After 28 games, your 2019 Phillies have the same record as your 2018 Phillies, and, in both cases, we have found it hard to believe.
When the Phillies opened last season with a 16-12 record, we were shocked in so many ways. First and foremost, we could not believe that they had overcome a 1-4 start, as well as Gabe Kapler’s heavy-handed and blundering bullpen maneuvers, to win 15 out of 23 games following the season’s first road trip. Also, we did not think a team that hit so little could win so much.
April, however, became the start of a fun four-month ride that ultimately, as we suspected, proved too good to be true.
This year’s 16-12 start, reached after Sunday’s efficient 5-1 win over the Miami Marlins at Citizens Bank Park, is surprising for an entirely different reason. Instead of asking whether they can keep this up, we are asking why their record is not better.
“I think it feels like two different teams,” Kapler said after watching his band of patient hitters turn four hits and six walks into five runs. “In all fairness, last year’s club at this point, we were a tad over our skis, relative to this club. I think this [year] is more representative of the club that we are – and I think we can be even better than we have been in April, frankly.”
Kapler is not alone in feeling that way. Rhys Hoskins was around to experience both 16-12 starts, and he thinks the Phillies have evolved from a young team that was trying to figure things out to a young team with a confidence that can come only with experience.
“We just feel a lot more experienced,” Hoskins said. “I think some of the expectations on us make it feel different, too. I can tell you, it does not feel the same.”
The Phillies, still with the seventh-youngest group of position players in the big leagues, took advantage of the Marlins’ pitching staff, which is the third youngest in baseball, according to BaseballReference.com. They did so by being patient, then pouncing on mistakes.
Bryce Harper worked an eight-pitch walk off 23-year-old Pablo Lopez with two outs in the first inning and Hoskins followed with a nine-pitch at-bat and hit an RBI double to left field that put the Phillies in front to stay.
“Obviously, Bryce had a really good at-bat right before me … and Jean Segura had good at-bats all day,” Hoskins said. “Cutch [Andrew McCutchen] had good at-bats all day. Really, I think it was up and down the lineup. Not a lot of results, but we’re going to stick to the process-oriented nature of the game, and it seemed to wear on those guys.”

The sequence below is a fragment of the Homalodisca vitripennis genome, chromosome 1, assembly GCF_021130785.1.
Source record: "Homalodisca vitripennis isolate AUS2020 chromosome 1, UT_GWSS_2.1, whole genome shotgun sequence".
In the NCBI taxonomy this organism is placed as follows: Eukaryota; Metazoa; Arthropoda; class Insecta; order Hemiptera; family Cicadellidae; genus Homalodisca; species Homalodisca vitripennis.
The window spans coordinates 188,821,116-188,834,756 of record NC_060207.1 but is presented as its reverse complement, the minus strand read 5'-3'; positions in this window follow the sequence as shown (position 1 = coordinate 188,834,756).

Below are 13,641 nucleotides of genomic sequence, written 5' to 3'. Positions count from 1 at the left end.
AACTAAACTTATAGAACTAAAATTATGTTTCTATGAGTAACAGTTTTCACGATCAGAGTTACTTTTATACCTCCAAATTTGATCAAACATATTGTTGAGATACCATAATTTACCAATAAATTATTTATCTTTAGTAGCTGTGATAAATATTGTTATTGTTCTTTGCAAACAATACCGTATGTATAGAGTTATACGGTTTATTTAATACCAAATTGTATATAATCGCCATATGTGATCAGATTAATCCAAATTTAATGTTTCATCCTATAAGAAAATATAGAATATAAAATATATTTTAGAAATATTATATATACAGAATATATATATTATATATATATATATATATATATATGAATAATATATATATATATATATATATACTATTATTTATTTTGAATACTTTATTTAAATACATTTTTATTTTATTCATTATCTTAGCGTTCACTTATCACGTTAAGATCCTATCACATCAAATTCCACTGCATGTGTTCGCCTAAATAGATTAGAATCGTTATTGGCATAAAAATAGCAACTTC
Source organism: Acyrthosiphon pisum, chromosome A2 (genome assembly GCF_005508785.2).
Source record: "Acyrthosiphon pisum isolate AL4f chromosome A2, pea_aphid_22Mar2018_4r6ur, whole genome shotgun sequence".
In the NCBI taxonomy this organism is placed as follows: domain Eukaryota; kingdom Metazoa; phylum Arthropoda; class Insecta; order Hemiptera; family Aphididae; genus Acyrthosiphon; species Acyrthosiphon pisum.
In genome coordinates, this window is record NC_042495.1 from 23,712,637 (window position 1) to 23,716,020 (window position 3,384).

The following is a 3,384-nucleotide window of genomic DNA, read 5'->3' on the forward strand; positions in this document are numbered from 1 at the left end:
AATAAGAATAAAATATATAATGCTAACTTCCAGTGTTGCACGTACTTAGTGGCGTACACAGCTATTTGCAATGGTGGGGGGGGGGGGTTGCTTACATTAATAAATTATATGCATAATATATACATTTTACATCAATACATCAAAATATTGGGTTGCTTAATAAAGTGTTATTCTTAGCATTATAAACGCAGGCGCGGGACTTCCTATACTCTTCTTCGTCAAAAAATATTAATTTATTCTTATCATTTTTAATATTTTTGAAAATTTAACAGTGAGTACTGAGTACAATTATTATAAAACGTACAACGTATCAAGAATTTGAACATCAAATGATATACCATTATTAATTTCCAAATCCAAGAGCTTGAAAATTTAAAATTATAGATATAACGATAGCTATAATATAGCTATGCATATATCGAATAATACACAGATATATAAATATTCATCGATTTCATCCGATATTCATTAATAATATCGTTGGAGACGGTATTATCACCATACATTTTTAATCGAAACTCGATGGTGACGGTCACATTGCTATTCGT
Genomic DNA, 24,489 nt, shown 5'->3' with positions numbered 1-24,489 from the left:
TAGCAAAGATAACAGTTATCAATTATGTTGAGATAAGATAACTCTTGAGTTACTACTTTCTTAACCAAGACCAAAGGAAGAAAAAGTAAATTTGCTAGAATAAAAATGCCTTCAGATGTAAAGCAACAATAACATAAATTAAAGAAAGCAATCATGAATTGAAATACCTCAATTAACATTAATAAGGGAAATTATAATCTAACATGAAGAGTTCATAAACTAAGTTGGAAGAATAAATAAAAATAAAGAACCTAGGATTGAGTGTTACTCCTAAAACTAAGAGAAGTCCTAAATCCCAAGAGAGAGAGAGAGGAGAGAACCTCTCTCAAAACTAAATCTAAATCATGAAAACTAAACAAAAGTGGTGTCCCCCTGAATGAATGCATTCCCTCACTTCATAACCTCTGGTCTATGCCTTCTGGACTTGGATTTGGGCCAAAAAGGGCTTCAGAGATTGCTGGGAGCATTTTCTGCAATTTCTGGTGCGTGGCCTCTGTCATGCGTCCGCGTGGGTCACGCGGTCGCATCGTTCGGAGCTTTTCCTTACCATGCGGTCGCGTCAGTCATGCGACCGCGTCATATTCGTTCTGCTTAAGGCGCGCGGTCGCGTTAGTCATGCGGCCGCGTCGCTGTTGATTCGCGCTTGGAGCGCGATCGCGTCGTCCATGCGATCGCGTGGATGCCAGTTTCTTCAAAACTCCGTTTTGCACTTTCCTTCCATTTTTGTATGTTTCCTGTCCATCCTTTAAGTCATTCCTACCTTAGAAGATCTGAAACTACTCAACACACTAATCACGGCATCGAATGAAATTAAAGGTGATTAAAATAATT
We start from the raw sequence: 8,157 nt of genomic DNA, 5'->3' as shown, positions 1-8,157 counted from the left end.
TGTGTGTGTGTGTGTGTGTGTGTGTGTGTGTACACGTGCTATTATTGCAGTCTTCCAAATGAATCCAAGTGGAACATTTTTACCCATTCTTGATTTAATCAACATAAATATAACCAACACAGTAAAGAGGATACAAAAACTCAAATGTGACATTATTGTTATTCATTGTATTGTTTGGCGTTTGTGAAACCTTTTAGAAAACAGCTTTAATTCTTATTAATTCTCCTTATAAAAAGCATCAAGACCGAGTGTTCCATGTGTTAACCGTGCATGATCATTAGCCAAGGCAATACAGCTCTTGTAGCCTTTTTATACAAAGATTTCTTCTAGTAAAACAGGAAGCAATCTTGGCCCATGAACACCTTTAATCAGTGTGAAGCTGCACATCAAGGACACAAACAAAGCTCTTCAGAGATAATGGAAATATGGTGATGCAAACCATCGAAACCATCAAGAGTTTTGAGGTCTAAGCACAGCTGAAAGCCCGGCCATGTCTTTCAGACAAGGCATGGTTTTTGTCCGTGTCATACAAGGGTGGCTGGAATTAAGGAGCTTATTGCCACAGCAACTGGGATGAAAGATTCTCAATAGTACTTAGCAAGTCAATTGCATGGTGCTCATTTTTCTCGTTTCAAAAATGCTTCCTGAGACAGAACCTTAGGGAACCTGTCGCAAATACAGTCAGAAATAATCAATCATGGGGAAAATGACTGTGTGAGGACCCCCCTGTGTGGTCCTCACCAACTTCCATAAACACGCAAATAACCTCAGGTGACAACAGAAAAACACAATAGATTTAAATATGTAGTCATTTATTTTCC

McCutchen walked with one out in the third and Segura, back in the lineup after taking a pitch to the bill of his helmet the night before, followed with an RBI triple. He scored on a grounder by Harper, which is best known in baseball parlance as a quality out. Segura finished with three of the Phillies’ four hits.
Hoskins just sounds smart and experienced when he compares this team with the one he played for a year ago, and he plays the game in the same manner. He had hit a two-run home run when things got hairy for the Phillies on Saturday night and he put the pressure right back on a young Marlins pitcher to start Sunday’s game.
Kapler was not willing to say that the Phillies should beat the Marlins because they are the worst team in baseball, but the Atlanta Braves took advantage of Miami last season by going 14-5 against them on their way to the National League East title. The Phillies improved to 5-2 against the Marlins this season and 13-8 against the division.
Also Sunday, they ended a 17-game stretch without a day off with a 9-8 record and that even included a difficult 2-5 road trip. They went from being tied for first place to a 1 ½-game lead in an NL East that has a bunch of scuffling teams right now.
You can argue that all the Phillies did this weekend was beat a team they are supposed to beat, but that, too, is a sign of a good team.
“The crowds were outstanding all weekend, and we fed off that energy,” Hoskins said. “Obviously, Thursday did not go as we had planned, but I think it’s usually a sign of a pretty good team if you can bounce back from a loss like that and win three straight.”
After 28 games, the Phillies seem sure they are a good team that should get better as the season gets older.
“This was a tough stretch of games without an off day, and we emerged from it intact, and that was important,” Kapler said. “We haven’t been at full strength, and our lineup hasn’t clicked the way we all know it can. We got through April or almost through April, and we’ve done a good job, but I think there’s better baseball to play.”
Kapler might have said something similar to that a year ago, but it’s a lot easier to believe him in 2019.